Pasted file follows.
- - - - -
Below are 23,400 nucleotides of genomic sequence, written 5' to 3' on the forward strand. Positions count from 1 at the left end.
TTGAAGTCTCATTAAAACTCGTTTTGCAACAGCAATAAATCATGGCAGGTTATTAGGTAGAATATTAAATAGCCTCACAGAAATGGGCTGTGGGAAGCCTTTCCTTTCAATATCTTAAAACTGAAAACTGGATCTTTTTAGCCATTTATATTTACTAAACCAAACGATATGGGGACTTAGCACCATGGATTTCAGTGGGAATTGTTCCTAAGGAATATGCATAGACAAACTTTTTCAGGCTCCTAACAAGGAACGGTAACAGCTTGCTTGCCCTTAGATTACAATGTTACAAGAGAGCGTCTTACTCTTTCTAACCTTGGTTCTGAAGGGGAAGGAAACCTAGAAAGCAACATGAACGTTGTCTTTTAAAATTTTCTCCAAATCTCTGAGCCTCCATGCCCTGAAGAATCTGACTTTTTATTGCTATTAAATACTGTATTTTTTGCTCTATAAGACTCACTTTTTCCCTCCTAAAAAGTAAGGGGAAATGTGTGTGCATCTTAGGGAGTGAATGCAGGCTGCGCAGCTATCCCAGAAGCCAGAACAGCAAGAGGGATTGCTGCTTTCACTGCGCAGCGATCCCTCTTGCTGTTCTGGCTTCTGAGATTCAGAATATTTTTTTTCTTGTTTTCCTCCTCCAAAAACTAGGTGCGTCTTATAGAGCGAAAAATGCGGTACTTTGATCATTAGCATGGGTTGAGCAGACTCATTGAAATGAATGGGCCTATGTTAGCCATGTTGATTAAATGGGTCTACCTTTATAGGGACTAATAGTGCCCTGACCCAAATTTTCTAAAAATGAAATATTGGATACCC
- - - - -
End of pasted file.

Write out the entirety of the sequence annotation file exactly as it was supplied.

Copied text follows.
Below are 23,400 nucleotides of genomic sequence, written 5' to 3' on the forward strand. Positions count from 1 at the left end.
TTGAAGTCTCATTAAAACTCGTTTTGCAACAGCAATAAATCATGGCAGGTTATTAGGTAGAATATTAAATAGCCTCACAGAAATGGGCTGTGGGAAGCCTTTCCTTTCAATATCTTAAAACTGAAAACTGGATCTTTTTAGCCATTTATATTTACTAAACCAAACGATATGGGGACTTAGCACCATGGATTTCAGTGGGAATTGTTCCTAAGGAATATGCATAGACAAACTTTTTCAGGCTCCTAACAAGGAACGGTAACAGCTTGCTTGCCCTTAGATTACAATGTTACAAGAGAGCGTCTTACTCTTTCTAACCTTGGTTCTGAAGGGGAAGGAAACCTAGAAAGCAACATGAACGTTGTCTTTTAAAATTTTCTCCAAATCTCTGAGCCTCCATGCCCTGAAGAATCTGACTTTTTATTGCTATTAAATACTGTATTTTTTGCTCTATAAGACTCACTTTTTCCCTCCTAAAAAGTAAGGGGAAATGTGTGTGCATCTTAGGGAGTGAATGCAGGCTGCGCAGCTATCCCAGAAGCCAGAACAGCAAGAGGGATTGCTGCTTTCACTGCGCAGCGATCCCTCTTGCTGTTCTGGCTTCTGAGATTCAGAATATTTTTTTTCTTGTTTTCCTCCTCCAAAAACTAGGTGCGTCTTATAGAGCGAAAAATGCGGTACTTTGATCATTAGCATGGGTTGAGCAGACTCATTGAAATGAATGGGCCTATGTTAGCCATGTTGATTAAATGGGTCTACCTTTATAGGGACTAATAGTGCCCTGACCCAAATTTTCTAAAAATGAAATATTGGATACCC